Fleetwood Meadow

Coolant Temp Issues

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My ‘52 Cadillac is fighting me again. The temperature gauge is only showing 1/4 of the way up the gauge and the carburetor is vapor locking on me. I checked the inner and outer radiator hoses and they were 209 and 185. So to me that indicates that the radiator is doing it’s job. Clearly the gauge is not measuring properly. Not sure if the gauge can be 12 or 6 volt dependent but the sending unit is 6 volt as is the rest of the car. However I don’t know what the owner before me did in terms of the gauges. What is my next course of action in terms of checking and correcting this. I have to keep turning on the electric pump in order to keep the carburetor full. 

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Sounds like you might be dealing with two issues at once.

 

As to the temp guage, do you know if its an electric sender unit or bourdon tube sender ? electrical will have a wire coming off of the sender unit, bourdon tube will be a sealed unit with thin copper tube from a fitting in the block back to the guage.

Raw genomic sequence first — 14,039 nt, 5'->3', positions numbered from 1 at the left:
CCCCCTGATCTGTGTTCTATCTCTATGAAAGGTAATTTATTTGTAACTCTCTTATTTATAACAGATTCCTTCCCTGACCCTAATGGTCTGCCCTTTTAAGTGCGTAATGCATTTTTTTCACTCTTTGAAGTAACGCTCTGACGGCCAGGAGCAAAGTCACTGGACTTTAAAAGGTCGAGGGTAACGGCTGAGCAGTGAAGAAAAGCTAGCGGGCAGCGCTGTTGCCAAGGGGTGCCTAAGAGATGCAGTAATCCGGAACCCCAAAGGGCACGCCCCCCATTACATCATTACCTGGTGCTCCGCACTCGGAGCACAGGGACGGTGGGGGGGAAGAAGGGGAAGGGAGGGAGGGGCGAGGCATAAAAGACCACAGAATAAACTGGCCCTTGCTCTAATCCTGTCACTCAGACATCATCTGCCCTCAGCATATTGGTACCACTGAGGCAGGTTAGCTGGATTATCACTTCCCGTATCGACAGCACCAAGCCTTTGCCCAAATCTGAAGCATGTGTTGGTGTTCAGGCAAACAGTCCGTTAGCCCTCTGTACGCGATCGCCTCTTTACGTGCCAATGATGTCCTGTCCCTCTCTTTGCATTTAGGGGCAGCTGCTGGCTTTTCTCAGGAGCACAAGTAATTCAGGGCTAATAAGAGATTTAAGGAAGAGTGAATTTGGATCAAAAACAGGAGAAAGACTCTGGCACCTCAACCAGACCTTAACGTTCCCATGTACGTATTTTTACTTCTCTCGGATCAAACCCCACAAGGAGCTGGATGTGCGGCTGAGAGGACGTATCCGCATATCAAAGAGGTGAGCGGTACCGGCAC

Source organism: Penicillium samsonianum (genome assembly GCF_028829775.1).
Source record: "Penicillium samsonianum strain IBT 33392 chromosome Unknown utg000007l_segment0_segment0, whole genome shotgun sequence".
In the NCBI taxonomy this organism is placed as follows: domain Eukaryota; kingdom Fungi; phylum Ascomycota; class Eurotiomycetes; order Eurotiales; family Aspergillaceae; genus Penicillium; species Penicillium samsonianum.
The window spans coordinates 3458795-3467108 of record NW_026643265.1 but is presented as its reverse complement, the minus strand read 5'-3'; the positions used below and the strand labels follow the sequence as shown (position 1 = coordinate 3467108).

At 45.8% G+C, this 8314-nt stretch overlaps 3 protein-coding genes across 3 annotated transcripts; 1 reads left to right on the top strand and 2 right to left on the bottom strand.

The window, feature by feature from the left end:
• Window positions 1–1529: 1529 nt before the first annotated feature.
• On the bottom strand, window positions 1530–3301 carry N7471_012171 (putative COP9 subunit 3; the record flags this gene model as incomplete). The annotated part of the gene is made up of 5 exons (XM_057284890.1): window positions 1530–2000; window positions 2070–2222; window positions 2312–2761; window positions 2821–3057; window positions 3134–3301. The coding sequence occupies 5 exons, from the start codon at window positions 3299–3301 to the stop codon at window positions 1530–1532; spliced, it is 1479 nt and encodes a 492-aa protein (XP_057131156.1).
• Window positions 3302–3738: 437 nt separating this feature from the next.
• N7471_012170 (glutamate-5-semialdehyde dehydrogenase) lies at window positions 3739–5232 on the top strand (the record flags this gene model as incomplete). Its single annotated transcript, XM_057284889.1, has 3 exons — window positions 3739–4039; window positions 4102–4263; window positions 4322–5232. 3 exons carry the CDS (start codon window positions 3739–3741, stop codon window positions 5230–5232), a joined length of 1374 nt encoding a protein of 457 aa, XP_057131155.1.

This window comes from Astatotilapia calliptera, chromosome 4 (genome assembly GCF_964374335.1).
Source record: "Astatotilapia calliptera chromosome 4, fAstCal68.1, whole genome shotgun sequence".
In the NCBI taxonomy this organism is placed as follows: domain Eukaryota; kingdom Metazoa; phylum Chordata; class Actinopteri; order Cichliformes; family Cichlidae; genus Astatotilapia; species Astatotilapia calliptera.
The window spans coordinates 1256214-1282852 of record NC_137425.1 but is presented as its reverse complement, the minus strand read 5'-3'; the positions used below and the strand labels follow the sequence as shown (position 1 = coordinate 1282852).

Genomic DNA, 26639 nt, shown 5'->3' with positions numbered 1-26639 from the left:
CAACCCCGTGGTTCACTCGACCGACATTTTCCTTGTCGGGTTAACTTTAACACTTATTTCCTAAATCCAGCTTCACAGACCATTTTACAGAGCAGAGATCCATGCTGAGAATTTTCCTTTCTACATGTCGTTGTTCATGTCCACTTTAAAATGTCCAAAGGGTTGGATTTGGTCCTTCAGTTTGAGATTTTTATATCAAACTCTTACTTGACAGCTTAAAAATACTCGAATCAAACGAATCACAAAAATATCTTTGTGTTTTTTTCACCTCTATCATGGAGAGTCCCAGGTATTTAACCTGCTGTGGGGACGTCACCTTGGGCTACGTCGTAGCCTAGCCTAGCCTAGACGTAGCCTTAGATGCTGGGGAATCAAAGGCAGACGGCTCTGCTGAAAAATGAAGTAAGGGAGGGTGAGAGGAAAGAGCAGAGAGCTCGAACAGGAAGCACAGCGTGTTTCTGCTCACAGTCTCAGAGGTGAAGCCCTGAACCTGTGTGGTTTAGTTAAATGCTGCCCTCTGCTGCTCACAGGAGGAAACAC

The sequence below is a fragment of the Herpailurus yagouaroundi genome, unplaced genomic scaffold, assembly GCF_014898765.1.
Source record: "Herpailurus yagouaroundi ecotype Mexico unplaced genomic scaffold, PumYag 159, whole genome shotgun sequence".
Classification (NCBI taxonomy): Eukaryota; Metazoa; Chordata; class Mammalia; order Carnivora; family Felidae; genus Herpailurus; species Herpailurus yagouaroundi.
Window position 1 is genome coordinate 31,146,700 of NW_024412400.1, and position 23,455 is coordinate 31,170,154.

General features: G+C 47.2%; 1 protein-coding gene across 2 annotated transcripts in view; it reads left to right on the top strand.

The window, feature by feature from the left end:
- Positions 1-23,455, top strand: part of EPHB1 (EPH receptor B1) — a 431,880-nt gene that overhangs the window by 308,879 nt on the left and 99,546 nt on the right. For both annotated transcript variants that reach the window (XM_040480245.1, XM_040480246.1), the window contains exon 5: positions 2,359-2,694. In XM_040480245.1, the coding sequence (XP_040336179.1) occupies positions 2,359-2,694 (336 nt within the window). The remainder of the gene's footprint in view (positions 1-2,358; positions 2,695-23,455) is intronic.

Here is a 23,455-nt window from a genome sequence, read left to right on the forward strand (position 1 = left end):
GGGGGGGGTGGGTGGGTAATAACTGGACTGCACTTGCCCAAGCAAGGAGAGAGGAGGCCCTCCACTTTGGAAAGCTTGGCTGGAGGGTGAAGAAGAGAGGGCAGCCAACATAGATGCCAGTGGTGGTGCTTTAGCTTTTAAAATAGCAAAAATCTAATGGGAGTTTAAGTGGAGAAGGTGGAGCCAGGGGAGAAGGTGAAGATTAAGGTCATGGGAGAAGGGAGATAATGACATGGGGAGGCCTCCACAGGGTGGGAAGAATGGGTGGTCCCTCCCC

Electric units work with a change in resistance as the temp sender unit heats up, fairly easy to fault find if you have a multi meter and know the resistance value of the sender.

 

Bourdon tube is another matter, essentially the copper tube between sender and guage is filled with ether or similar and sealed up, the temp changes the volume of enclosed fluid and raises pressure within the sealed tube, at the guage end this pressure moves the needle mechanism; same principle as an oil pressure guage. More often than not the tube is fractured, soldered fittings crack etc. and the fluid leaks out thus the pressure element is lost and guage ceases to function or, with partial loss, under reads.

 

With the vapor lock issue there are hundreds of previous posts on the problem, do a search through the forum for various remedies. 

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It is an electric sending unit. I have never had good luck searching for anything on this site. The other question that I am struggling with is why is it so hot? That will cause my vapor lock issue. It’s a new water pump that is working, a new thermostat that opens properly, the radiator is working, and I have flushed the engine block. 

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If your problem really is vapor lock, the best solution is to run a return line from the carb back to the tank. You can run an electric fuel pump at the factory pressure, and you will never have a problem again. You must be careful to install the line in a safe way in the event of an accident. The return line needs to be smaller than the main line. The fuel will circulate and eliminate the problem. We can only buy E10 in many states, and if you want to really drive the car, you need to make it run right on the modern fuels available.